How do people get leukemia and is there a cure for leukemia?

Adult leukemias and lymphomas are diseases that attack the blood and lymph nodes. Although most people consider leukemia to be a childhood cancer, the majority of those who are diagnosed with leukemia are adults. Improvements in treatments over the last decade have made it possible for physicians to treat the disease aggressively and in some cases to cure it. There are several major types of the disease, each with its own set of symptoms and treatments.

Hodgkin's disease is a cancer of the lymph nodes. Once considered fatal, it is now usually curable. Other diseases of the lymph tissues include adult non Hodgkin's lymphomas, some ofwhich are slow growing, while others progress rapidly. Careful planning is necessary to determine the best treatment in each individual case.

Sarcomas, cancers that begin in the body's connective tissue, are usually divided into two groups: bone cancers and soft tissue sarcomas. Surgery, chemotherapy, and radiation are often used in the initial treatment of sarcoma. An expert staff and resources are needed for effective treatment from the very beginning in treating these cancers.


Those Most Likely to Get Leukemia 

• Whites more often than blacks
• People of Jewish ancestry more often than other whites
• Males more often than females
• For acute leukemias, children and young adults more often than older adults
• For chronic lymphocytic leukemia (CLL), adults over age 50 more often than younger adults
• Those exposed to ionizing radiation
• Those with some genetic abnormalities, such as Down's and Bloom's syndromes and Philadelphia chromosome
• Those who have had long term exposure to certain chemicals and drugs, such as benzene, chloramphenicol, and phenylbutazone, and chemotherapy drugs such as alkylating agents

Symptoms of Leukemia 

• Fever and influenza like symptoms
• Enlarged lymph nodes, spleen, and liver
• Bone or joint pain
• Paleness, weakness
• Tendency to bleed or bruise easily
• Frequent infections Tests for Leukemia
• Blood tests
• Bone marrow biopsy
• Spinal test

What studies is the National Cancer Institute supporting on leukemia? 

The National Cancer Institute's clinical cooperative groups are studying the various kinds of leukemia.

Questions to Ask Your Doctor If You Have Leukemia 

• Exactly what type of leukemia do I have?
• Is it chronic or acute?
• Exactly which cells are affected?
• Can you explain my blood counts to me? What would you consider normal for me?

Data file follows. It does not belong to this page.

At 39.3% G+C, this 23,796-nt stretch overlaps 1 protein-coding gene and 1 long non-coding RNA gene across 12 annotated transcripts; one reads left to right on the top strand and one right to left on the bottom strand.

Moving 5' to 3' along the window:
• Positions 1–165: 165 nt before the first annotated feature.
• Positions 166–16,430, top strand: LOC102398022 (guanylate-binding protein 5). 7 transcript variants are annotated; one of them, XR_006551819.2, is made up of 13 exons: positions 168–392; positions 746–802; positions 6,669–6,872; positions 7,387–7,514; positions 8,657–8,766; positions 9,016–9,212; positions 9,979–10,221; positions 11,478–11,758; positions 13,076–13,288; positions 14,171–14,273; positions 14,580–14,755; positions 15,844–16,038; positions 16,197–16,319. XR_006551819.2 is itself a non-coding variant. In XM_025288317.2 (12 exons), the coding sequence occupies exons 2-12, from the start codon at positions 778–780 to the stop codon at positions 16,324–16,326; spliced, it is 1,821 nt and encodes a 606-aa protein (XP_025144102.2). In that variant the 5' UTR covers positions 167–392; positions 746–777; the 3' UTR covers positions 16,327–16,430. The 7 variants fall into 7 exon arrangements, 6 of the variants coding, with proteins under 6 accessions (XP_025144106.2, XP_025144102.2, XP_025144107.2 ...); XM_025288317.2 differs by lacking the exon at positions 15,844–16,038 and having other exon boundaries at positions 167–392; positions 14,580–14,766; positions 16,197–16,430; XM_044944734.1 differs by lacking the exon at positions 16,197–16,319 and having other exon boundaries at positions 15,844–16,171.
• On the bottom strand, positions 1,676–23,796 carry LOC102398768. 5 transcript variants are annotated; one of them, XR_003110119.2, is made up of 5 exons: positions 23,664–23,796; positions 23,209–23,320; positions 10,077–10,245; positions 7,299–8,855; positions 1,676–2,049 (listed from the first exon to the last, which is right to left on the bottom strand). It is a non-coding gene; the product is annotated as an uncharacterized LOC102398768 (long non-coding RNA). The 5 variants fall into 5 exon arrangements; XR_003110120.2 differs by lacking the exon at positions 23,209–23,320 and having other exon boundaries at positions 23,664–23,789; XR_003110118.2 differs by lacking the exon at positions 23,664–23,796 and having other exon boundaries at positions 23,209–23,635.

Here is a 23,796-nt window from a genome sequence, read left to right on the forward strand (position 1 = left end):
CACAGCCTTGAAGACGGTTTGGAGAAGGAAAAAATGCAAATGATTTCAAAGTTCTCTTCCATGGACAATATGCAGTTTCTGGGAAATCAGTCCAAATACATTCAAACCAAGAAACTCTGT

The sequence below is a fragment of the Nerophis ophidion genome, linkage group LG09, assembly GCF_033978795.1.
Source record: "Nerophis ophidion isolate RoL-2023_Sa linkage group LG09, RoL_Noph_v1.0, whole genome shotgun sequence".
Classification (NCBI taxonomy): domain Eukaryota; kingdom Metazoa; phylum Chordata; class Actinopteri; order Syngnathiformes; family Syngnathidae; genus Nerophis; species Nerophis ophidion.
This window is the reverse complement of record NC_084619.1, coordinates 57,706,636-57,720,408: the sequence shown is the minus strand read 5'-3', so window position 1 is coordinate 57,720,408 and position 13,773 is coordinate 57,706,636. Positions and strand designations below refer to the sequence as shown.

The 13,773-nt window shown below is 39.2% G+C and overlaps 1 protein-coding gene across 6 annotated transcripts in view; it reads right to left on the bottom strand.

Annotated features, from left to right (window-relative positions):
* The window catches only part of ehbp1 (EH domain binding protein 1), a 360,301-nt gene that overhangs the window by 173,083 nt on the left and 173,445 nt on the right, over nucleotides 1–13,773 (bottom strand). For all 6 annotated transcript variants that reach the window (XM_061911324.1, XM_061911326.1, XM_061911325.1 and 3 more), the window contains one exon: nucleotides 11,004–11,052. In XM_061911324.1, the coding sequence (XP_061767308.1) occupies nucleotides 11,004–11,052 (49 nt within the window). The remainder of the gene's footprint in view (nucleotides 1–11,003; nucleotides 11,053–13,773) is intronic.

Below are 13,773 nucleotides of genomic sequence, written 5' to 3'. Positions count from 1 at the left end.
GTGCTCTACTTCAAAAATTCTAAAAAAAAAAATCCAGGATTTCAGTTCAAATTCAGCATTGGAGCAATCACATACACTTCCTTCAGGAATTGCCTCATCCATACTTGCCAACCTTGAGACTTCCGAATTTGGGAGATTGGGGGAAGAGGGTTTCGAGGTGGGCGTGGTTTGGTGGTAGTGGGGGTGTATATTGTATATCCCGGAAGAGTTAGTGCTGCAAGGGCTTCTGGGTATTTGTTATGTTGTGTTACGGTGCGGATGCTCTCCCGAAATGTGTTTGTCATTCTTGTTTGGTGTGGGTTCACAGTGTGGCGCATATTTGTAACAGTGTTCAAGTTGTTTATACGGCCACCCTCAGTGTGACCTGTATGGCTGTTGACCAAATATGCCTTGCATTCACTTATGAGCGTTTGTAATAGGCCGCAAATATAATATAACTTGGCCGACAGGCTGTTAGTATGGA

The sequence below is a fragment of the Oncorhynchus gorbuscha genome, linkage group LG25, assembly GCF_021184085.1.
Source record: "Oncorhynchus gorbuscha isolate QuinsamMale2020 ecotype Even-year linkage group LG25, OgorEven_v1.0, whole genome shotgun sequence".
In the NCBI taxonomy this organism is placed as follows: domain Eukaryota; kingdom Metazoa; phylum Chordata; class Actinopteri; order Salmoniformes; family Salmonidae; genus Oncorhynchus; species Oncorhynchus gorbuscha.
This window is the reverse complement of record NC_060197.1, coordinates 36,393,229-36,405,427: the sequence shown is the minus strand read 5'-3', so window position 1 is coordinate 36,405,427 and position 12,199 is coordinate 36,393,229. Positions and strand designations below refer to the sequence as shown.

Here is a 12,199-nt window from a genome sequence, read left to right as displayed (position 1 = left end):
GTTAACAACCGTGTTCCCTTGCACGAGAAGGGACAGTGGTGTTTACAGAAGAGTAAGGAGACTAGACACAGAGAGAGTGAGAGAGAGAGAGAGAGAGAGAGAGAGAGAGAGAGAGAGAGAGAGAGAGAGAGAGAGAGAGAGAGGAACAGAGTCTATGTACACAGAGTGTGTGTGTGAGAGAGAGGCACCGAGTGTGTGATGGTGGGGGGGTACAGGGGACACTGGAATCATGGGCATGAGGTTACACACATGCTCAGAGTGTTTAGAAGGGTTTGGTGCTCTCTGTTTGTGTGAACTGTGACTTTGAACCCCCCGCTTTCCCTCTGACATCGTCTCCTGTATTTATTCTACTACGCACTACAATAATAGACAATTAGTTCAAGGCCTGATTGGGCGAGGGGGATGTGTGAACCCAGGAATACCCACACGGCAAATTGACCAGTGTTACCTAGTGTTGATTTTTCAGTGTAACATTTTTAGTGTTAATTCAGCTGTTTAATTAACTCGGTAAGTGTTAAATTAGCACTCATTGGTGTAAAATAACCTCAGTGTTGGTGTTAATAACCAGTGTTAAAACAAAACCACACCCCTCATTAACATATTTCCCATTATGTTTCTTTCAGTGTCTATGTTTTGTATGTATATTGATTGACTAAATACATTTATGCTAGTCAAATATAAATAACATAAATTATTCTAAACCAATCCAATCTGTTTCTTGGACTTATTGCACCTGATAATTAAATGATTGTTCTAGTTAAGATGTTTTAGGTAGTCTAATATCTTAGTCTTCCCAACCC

• Was my type of leukemia difficult to diagnose?
• Has the diagnosis been checked by a hematopathologist?
• What kind of treatment are you planning for me?
• How often will you want to see me?
• What is the usual prognosis for this kind of leukemia?
• Is there a leukemia specialist in the area?

What kind of doctor should I see if I have symptoms of leukemia, Hodgkin's disease, or non Hodgkin's lymphoma? 

Your internist or family physician will usually refer you to an oncologist if he finds evidence of these diseases. It is important that you be under the care of a physician who specializes in these diseases. A hematopathologist should be consulted to properly stage the disease if classification is difficult. If you have lymphoma and the necessary x-ray equipment or radiotherapeutic expertise is not available in your community, you should be referred to the nearest major medical center for high dose, precision radiotherapy.

What is leukemia? 

Leukemia is a cancer of the blood forming tissues characterized primarily by uncontrolled multiplication and accumulation of abnormal white blood cells.

What causes leukemia? 

The cause of leukemia is not known. Certain specific factors, such as excessive exposure to radiation and possibly to certain chemicals, such as benzene, and chemotherapy drugs, such as alkylating agents, have been identified as having some connection to the onset of leukemia. Certain viruses are known to cause leukemia in animals, but this has not been proved so in humans. Some genetic abnormalities, such as Down's syndrome, have also been implicated.

Isn't leukemia a children's disease? 

Though it is thought of by many people as a disease that only strikes children, leukemia actually affects more adults than children. More than half of all leukemias occur in persons over 60 years of age. All is the type of leukemia that appears most often in children and young adults.

Can you tell me more about blood to help me understand leukemia? 

Blood is made up of cells and fluid. The three major types of cells in the blood are red blood cells, known as erythrocytes, white blood cells, known as leukocytes, and platelets, known as thrombocytes. All of these cells are produced in the bone marrow. After the red blood cells, white blood cells, and platelets are made, they remain inside the marrow until they mature and become adult cells. After maturing, the adult cells slowly leak into the blood vessels and become part of the blood. The bones which produce red blood cells include the ribs, the breastbone, the wide top portion of the hipbone, and the spinal vertebrae.